By Wailani Sung, DVM, DACVB
Oftentimes when we adopt pets from rescue organizations or local animal shelters, we are not able to obtain their complete history. Obtaining a pet from a local owner does not guarantee that you will always receive useful or truthful information either.
Quite often, owners think their newly adopted pets have been abused because they are head shy when people reach out to pet them or avoid people who stare at them. What most people do not understand is that there is a miscommunication occurring. Direct eye contact, leaning over, and reaching for the top of a dog’s or cat’s head or neck can all be perceived as a threatening gestures. In the animal world, those gestures are interpreted as a challenge or an indication that the person is about to do harm. Most pets will instinctively avoid eye contact or lean or move away to indicate that they are deferential to the person who is inadvertently challenging or being overbearing toward the pet.
Sometimes it may be difficult to determine if a pet had been abused and neglected versus being undersocialized or genetically predisposed to exhibit fearful behavior. Here are some common signs that your pet may have been abused in the past and advice on how to gain your new pet’s trust.
Signs of Past Abuse in Pets
Pets who have been abused can display a large emotional reaction to certain objects or situations. For instance, a dog who has been beaten in the past by a belt may immediately cower, try to crawl away, hide, or urinate in place when his new owner picks up a belt to put on themselves. Another reaction could be the dog immediately lunges and tries to bite the belt the owner is holding. A cat may exhibit similar signs of avoidance and retreat or go on the offensive and attack the person holding the belt.
Sometimes these animals overreact to the slightest change in their environments. The reaction is typically over the top and dramatic in response to the slightest hand movement, a raised tone of voice, the owner walking quickly across the room, or an item being dropped on the floor. These animals may cower, eliminate, go hide, or try to escape the room and the owner’s presence.
Gaining Your New Pet’s Trust
If you knowingly adopt an animal with a history of abuse or neglect, do your homework ahead of time and make preparations. If you have not already prepared for it, you are going to get a quick education in living with and managing a pet with special needs. Depending on the animal’s temperament, the degree of individual resiliency, and the amount of mental and physical trauma the pet has experienced, you will need to make adjustments to your current and potential future lifestyle.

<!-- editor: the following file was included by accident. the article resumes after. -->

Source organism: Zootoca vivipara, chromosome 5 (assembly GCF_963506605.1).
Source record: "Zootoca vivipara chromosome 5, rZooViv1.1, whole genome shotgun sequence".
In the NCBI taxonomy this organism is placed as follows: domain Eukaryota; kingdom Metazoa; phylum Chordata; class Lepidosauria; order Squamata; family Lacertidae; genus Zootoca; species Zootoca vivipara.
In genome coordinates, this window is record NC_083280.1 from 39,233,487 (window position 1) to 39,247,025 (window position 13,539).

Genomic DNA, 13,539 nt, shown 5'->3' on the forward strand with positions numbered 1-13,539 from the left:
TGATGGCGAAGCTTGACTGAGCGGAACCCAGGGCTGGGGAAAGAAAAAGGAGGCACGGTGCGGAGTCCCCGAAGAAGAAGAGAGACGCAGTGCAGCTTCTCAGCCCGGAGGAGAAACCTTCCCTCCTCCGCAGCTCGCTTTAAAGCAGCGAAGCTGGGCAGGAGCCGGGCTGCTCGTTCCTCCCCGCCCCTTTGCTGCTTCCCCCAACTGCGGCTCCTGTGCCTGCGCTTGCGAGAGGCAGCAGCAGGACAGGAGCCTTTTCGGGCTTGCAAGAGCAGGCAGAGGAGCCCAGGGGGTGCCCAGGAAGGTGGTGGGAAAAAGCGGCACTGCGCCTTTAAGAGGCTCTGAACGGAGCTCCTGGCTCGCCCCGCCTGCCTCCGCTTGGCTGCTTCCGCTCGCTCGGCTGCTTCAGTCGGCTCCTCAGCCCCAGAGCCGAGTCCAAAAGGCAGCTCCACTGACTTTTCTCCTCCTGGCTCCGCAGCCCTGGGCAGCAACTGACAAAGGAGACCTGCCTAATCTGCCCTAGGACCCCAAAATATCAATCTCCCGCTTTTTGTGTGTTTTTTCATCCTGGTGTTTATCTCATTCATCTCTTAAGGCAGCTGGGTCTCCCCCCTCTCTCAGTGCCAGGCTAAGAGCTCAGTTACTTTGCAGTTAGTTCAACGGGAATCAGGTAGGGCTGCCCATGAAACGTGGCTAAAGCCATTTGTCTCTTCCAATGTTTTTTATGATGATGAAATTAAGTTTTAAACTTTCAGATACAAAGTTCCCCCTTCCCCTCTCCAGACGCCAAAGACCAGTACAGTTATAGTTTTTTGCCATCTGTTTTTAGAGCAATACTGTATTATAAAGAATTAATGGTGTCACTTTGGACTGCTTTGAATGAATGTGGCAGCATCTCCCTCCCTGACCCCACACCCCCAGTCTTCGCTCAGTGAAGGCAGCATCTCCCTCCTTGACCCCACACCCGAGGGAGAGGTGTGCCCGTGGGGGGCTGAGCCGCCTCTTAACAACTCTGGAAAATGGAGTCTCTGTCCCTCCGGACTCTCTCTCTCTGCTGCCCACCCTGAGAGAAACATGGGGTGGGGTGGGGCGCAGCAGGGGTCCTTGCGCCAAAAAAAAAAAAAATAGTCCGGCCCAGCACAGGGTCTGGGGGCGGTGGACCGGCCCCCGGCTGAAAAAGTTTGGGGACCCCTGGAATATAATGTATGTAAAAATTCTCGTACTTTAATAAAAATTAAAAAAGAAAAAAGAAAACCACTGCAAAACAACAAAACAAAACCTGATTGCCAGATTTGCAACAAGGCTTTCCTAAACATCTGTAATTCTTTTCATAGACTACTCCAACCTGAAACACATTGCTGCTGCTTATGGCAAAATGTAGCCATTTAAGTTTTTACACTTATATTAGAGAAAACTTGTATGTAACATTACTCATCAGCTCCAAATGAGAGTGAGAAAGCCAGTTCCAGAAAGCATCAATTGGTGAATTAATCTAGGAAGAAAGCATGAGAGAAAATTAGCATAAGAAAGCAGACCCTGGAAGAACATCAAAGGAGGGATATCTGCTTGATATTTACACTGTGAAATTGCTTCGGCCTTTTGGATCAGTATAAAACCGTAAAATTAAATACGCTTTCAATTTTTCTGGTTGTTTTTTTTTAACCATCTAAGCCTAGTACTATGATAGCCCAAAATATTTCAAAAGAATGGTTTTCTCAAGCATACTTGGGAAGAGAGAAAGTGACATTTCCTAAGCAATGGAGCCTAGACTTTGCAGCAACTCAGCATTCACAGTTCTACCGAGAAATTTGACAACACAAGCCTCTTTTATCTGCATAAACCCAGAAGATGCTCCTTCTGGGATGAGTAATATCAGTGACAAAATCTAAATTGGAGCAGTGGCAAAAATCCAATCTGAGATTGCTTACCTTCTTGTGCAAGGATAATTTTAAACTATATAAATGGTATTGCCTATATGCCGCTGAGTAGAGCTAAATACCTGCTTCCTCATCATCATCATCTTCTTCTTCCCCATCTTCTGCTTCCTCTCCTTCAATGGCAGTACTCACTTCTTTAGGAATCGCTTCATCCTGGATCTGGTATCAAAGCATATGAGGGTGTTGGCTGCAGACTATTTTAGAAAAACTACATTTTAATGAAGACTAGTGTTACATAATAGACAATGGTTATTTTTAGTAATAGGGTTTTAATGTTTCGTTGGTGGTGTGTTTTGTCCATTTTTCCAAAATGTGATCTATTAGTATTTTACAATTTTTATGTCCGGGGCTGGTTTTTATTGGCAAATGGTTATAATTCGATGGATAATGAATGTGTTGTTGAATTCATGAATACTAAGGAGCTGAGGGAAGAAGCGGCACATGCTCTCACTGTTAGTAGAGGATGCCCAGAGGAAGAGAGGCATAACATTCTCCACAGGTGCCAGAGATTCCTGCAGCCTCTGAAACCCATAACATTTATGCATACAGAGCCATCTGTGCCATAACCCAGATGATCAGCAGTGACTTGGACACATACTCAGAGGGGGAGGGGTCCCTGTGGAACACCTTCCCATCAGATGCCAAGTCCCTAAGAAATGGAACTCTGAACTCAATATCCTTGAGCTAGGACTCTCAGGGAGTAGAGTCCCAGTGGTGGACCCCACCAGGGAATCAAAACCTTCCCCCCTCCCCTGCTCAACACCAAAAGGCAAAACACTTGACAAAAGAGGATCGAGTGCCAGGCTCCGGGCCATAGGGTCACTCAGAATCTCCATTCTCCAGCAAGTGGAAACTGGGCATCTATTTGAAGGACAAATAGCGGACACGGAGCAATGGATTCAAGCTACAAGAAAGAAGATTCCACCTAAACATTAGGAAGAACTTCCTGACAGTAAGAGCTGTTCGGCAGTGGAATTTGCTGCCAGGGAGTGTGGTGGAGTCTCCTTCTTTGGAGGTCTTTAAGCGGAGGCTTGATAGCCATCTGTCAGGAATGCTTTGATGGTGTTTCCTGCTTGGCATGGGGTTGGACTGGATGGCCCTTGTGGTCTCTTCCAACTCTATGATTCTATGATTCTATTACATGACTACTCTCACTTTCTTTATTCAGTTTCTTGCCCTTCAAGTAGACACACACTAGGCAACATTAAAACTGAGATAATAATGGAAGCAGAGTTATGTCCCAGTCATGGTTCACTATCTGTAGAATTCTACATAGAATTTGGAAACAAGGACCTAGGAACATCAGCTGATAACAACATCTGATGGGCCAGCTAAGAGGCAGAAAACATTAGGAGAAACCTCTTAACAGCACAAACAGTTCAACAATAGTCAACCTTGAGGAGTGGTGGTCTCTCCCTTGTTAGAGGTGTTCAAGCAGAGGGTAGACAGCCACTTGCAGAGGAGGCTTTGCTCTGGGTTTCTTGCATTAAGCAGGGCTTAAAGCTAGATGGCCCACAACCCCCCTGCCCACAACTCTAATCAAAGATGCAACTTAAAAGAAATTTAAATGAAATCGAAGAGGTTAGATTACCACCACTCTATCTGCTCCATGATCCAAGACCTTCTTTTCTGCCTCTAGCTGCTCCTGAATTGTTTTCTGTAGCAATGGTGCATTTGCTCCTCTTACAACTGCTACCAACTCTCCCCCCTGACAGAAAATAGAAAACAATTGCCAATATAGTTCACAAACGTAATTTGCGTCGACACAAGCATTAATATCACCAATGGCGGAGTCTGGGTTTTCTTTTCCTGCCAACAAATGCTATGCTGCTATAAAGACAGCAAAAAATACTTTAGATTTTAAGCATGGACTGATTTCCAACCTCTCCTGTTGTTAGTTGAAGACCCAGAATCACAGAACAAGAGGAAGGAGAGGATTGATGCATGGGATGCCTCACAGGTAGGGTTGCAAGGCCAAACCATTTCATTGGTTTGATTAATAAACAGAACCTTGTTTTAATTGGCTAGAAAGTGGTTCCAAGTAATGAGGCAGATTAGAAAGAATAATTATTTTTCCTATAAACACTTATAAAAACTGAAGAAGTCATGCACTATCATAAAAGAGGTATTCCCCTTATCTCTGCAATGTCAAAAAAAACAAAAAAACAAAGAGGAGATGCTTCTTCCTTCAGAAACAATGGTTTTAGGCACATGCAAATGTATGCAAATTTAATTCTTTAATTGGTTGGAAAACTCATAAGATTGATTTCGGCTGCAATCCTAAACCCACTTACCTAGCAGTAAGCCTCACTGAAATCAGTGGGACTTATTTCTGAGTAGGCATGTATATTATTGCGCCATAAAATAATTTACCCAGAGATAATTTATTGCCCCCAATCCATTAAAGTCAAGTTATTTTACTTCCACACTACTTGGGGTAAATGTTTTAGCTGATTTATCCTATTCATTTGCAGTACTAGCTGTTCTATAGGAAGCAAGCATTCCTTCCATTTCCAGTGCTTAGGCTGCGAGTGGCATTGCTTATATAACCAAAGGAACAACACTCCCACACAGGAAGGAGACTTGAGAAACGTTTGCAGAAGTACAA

Here are several useful tips that can help a new pet adapt to your house:
- Give your new pet space to retreat when he/she becomes overwhelmed or scared.
- Establish a safe place for elimination to avoid messes in your house.
- Learn to read his/her body language.
- Build up his/her confidence and strengthen the owner-pet bond by teaching him/her some cued behaviors through training sessions at home or with the assistance of a trainer.
- Seek the help of professionals, whether it is your veterinarian for the pet’s medical needs, a certified trainer for pet education, or a board-certified veterinary behaviorist or certified applied animal behaviorist to address your pet’s mental and emotional health and well-being.
You can gain the animal’s trust by learning to read her body language and giving her plenty of space and room to heal. She may need her own space to retreat to, such as a kennel or even another room. You may need to use pet gates or exercise pens to create a safe barrier between pets or family members.
You may need to feed your pet separately away from other people or pets and provide a special toiletry area. Some dogs may be difficult to housetrain if they lived in environments in which they eliminated where they slept. Others may develop a peculiar behavior of not eliminating on-leash or in the backyard.
You can strengthen your bond with your new pet by providing positive experiences that she enjoys, such as playing with toys, giving her tasty treats, or taking her outside for excursions, as long as the pet does not exhibit any fear, anxiety, or aggression in those situations.
Training exercises for both dogs and cats are really helpful in cementing the relationship between pet parents and new pets. It is also a way to strengthen the line of communication and make sure that our pets can clearly understand our intentions in certain situations. Working with your pet can make life easier and more predictable, which helps reduce her anxiety. When your pet appears worried or scared, she sometimes may allow you to intervene by getting her attention and redirecting her toward more appropriate behaviors.
Behavioral Therapy for Abused Pets
Unfortunately, in some of these cases, love does not cure all. If the mental and physical trauma is severe enough, these pets will need a lot of emotional support and management from their new owners.
There are no quick fixes. These pets will need the assistance of a board-certified veterinary behaviorist or certified applied animal behaviorist to develop a management and treatment plan to help owners work through their pets’ issues. Sometimes behavioral therapy provides resolution of the behavioral disorders within a few months. Other times, it takes years of behavior modification exercises, along with the use of psychoactive medications and intense management.
Behavioral therapy requires an owner with plenty of patience and commitment to care for the newly adopted pet. However, the challenges of adopting and working with an abused or neglected animal can bring great rewards. Many owners have also gained a new appreciation of their relationship with their pets and discovered how gratifying it is to save a life and earn that animal’s trust.